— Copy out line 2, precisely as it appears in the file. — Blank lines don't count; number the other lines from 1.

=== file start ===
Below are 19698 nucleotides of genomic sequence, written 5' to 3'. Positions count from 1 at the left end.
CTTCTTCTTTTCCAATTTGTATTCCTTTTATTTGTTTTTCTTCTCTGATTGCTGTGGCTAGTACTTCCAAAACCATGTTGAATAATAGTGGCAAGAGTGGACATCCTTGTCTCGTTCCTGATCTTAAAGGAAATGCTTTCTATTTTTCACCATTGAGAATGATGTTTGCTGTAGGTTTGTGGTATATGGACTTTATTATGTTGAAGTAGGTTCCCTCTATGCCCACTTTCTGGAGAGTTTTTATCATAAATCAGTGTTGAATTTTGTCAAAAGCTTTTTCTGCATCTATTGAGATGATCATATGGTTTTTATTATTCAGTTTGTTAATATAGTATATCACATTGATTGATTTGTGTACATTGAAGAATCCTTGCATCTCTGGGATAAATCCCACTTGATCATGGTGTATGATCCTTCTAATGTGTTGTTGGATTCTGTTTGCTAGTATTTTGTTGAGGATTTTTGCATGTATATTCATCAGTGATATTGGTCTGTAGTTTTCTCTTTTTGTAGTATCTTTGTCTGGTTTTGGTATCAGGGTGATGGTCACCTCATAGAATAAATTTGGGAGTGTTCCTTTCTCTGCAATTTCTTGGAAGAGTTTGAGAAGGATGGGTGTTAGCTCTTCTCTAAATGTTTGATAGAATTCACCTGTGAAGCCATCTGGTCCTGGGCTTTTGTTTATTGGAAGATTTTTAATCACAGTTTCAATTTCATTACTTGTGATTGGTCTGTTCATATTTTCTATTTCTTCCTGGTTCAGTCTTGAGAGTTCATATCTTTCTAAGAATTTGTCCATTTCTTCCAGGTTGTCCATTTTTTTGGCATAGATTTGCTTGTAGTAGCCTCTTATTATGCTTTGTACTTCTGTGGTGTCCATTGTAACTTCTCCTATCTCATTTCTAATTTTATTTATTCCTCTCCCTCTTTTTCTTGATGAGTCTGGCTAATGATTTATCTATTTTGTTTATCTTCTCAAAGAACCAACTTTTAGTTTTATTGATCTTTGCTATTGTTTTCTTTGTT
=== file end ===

CTTCTTCTTTTCCAATTTGTATTCCTTTTATTTGTTTTTCTTCTCTGATTGCTGTGGCTAGTACTTCCAAAACCATGTTGAATAATAGTGGCAAGAGTGGACATCCTTGTCTCGTTCCTGATCTTAAAGGAAATGCTTTCTATTTTTCACCATTGAGAATGATGTTTGCTGTAGGTTTGTGGTATATGGACTTTATTATGTTGAAGTAGGTTCCCTCTATGCCCACTTTCTGGAGAGTTTTTATCATAAATCAGTGTTGAATTTTGTCAAAAGCTTTTTCTGCATCTATTGAGATGATCATATGGTTTTTATTATTCAGTTTGTTAATATAGTATATCACATTGATTGATTTGTGTACATTGAAGAATCCTTGCATCTCTGGGATAAATCCCACTTGATCATGGTGTATGATCCTTCTAATGTGTTGTTGGATTCTGTTTGCTAGTATTTTGTTGAGGATTTTTGCATGTATATTCATCAGTGATATTGGTCTGTAGTTTTCTCTTTTTGTAGTATCTTTGTCTGGTTTTGGTATCAGGGTGATGGTCACCTCATAGAATAAATTTGGGAGTGTTCCTTTCTCTGCAATTTCTTGGAAGAGTTTGAGAAGGATGGGTGTTAGCTCTTCTCTAAATGTTTGATAGAATTCACCTGTGAAGCCATCTGGTCCTGGGCTTTTGTTTATTGGAAGATTTTTAATCACAGTTTCAATTTCATTACTTGTGATTGGTCTGTTCATATTTTCTATTTCTTCCTGGTTCAGTCTTGAGAGTTCATATCTTTCTAAGAATTTGTCCATTTCTTCCAGGTTGTCCATTTTTTTGGCATAGATTTGCTTGTAGTAGCCTCTTATTATGCTTTGTACTTCTGTGGTGTCCATTGTAACTTCTCCTATCTCATTTCTAATTTTATTTATTCCTCTCCCTCTTTTTCTTGATGAGTCTGGCTAATGATTTATCTATTTTGTTTATCTTCTCAAAGAACCAACTTTTAGTTTTATTGATCTTTGCTATTGTTTTCTTTGTT